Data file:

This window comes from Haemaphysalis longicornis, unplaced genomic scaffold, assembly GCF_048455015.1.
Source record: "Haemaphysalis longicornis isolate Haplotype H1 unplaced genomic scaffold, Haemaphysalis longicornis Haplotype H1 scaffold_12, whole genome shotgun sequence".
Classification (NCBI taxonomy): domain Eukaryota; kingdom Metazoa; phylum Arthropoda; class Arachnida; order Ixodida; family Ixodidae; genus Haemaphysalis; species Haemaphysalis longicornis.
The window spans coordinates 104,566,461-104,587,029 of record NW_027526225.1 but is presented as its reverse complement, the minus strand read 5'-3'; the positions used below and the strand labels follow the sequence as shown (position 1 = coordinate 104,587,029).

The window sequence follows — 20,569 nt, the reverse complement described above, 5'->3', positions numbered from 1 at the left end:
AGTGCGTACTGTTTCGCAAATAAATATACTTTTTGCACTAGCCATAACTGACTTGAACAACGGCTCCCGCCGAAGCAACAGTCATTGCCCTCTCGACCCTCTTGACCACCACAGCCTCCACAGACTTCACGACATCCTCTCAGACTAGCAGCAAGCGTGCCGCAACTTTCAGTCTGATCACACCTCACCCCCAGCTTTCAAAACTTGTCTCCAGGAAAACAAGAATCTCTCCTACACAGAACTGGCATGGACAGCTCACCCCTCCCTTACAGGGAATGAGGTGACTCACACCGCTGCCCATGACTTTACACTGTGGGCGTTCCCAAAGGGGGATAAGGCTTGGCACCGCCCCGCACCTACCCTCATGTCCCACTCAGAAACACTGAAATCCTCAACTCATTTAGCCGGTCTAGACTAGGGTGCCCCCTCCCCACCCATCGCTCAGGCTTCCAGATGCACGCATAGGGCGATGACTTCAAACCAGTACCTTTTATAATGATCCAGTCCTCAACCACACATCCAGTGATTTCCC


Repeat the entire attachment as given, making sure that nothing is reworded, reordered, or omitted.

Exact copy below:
This window comes from Haemaphysalis longicornis, unplaced genomic scaffold, assembly GCF_048455015.1.
Source record: "Haemaphysalis longicornis isolate Haplotype H1 unplaced genomic scaffold, Haemaphysalis longicornis Haplotype H1 scaffold_12, whole genome shotgun sequence".
Classification (NCBI taxonomy): domain Eukaryota; kingdom Metazoa; phylum Arthropoda; class Arachnida; order Ixodida; family Ixodidae; genus Haemaphysalis; species Haemaphysalis longicornis.
The window spans coordinates 104,566,461-104,587,029 of record NW_027526225.1 but is presented as its reverse complement, the minus strand read 5'-3'; the positions used below and the strand labels follow the sequence as shown (position 1 = coordinate 104,587,029).

The window sequence follows — 20,569 nt, the reverse complement described above, 5'->3', positions numbered from 1 at the left end:
AGTGCGTACTGTTTCGCAAATAAATATACTTTTTGCACTAGCCATAACTGACTTGAACAACGGCTCCCGCCGAAGCAACAGTCATTGCCCTCTCGACCCTCTTGACCACCACAGCCTCCACAGACTTCACGACATCCTCTCAGACTAGCAGCAAGCGTGCCGCAACTTTCAGTCTGATCACACCTCACCCCCAGCTTTCAAAACTTGTCTCCAGGAAAACAAGAATCTCTCCTACACAGAACTGGCATGGACAGCTCACCCCTCCCTTACAGGGAATGAGGTGACTCACACCGCTGCCCATGACTTTACACTGTGGGCGTTCCCAAAGGGGGATAAGGCTTGGCACCGCCCCGCACCTACCCTCATGTCCCACTCAGAAACACTGAAATCCTCAACTCATTTAGCCGGTCTAGACTAGGGTGCCCCCTCCCCACCCATCGCTCAGGCTTCCAGATGCACGCATAGGGCGATGACTTCAAACCAGTACCTTTTATAATGATCCAGTCCTCAACCACACATCCAGTGATTTCCC